Winners Logo 2We are thrilled to announce that thanks to the feedback of clients and friends like our loyal blog readers, Seyfarth’s Labor & Employment group has just been recognized for excellence with one of the most prestigious awards in the legal profession. Earlier this week, the team was named Labor & Employment Team of the Year at the 10th annual Chambers USA Awards for Excellence ceremony in New York. The Chambers Awards honor the achievements of leading law firms and lawyers across the country for pre-eminence in key practice areas and notable achievements during the past 12 months, including outstanding work, impressive strategic growth, and excellence in client service. Chambers described Seyfarth as “the market-leading labor & employment practice in the country with an expertise and track-record of successful, cutting-edge defenses to employment discrimination class actions, bet-the-company EEOC lawsuits, and complex, high-stakes  wage & hour litigation.”

What means the most to us are the quotes from our clients, which included: “Aside from being legal experts in their fields, the firm’s attorneys are incredibly responsive and provide pragmatic, value-add legal advice,” and “I’ve had several occasions when they’ve given advice contrary to that of other firms – in every instance the lawyers at Seyfarth have been correct.”

At the end of the day, what motivates each and every L&E lawyer at Seyfarth is the goal of providing our clients with the level of service they deserve. It’s the driver of everything we do, and that’s why this award means so much to us.

THANK YOU to all our loyal blog readers for coming along on this ride with us. We appreciate it more than we can say.

Sticking up for Their Rights: Employers Taking the Offensive

Posted in 2015 Cal-Peculiarities

Defense and attack .fatBy David Kadue

The traditional posture of California employers apprehensive about “gotcha” wage and hour claims is to hunker down and wait for the next lawsuit. But a few brave souls have taken the offensive. We celebrate two examples here. We cannot guarantee the success of their efforts, but we applaud their courage.

Declaratory relief action against California Labor Commissioner

One annoying peculiarity of California employment law is the Bluford doctrine, announced in a 2013 Court of Appeal decision called Bluford v. Safeway Inc. The Bluford case announced that truck drivers—already paid handsomely by mileage rates and by hourly rates for specified tasks and situations—were entitled to additional, separate pay for each rest period, under a notion that “employees must be compensated for each hour worked at either [1] the legal minimum wage or [2] the contractual hourly rate.” The court found it immaterial that the truck drivers earned, on an hourly average, far more than the minimum wage. Although Bluford was a controversial decision, the California Supreme Court declined to grant the employer’s petition for review.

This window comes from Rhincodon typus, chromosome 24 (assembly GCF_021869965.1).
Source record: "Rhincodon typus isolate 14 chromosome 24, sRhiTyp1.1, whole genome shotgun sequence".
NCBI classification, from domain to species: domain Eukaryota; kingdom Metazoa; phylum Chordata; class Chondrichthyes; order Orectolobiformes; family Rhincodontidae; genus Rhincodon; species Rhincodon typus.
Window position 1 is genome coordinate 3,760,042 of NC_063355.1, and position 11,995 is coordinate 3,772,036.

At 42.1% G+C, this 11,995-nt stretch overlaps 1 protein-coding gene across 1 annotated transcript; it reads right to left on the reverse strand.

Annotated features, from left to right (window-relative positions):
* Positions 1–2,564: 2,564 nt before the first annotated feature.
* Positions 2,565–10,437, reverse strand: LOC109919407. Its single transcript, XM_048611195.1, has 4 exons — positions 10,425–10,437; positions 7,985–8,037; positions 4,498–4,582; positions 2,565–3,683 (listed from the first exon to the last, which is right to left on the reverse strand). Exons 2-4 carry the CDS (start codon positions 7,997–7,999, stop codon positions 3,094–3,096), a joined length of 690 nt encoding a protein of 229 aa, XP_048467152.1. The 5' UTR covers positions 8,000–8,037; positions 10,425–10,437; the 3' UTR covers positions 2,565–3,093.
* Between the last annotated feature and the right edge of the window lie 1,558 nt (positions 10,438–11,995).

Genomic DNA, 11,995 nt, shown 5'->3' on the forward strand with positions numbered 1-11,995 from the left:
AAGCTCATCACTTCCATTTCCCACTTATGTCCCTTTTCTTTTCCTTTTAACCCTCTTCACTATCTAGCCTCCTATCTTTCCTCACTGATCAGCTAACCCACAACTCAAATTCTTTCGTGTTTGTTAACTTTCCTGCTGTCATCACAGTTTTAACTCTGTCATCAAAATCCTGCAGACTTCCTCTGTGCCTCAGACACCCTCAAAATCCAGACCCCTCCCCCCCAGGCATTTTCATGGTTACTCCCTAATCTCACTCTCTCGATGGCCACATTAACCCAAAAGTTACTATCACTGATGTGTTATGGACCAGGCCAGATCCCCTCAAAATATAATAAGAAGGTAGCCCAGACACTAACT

OK. Fair (or unfair) enough. Then came the California Labor Commissioner and the Division of Labor Standards Enforcement, to rub salt in the Bluford wound. The DLSE determined that employers who pay on a piece-rate basis not only must separately pay for rest periods, but also must pay for those periods at a rate higher than the minimum wage or a contractual wage. According to the DLSE, an employer must pay piece-rate workers for rest periods at a rate equal to their average hourly piece-earning rate (which would vary on a continuous basis and which could greatly exceed the minimum wage). The DLSE announced this determination in a November 2013 internal memorandum, developed without the benefit of a rule-making process. The resulting “underground regulation” robs piece-rate paying employers of the certainty of paying rest periods at a fixed, pre-determined hourly rate.

Certain agricultural employers, heavily reliant on piece-rate labor, got mad as heck and decided not to take it anymore. In April 2015, in a case entitled Ventura County Agricultural Association v. Su, employer associations sued the government. They brought a petition for writ of mandate and a complaint for declaratory and injunctive relief in Sacramento County Superior Court. They argue that the DLSE has issued an unlawful regulation and one that is contrary to Bluford. We wish them well.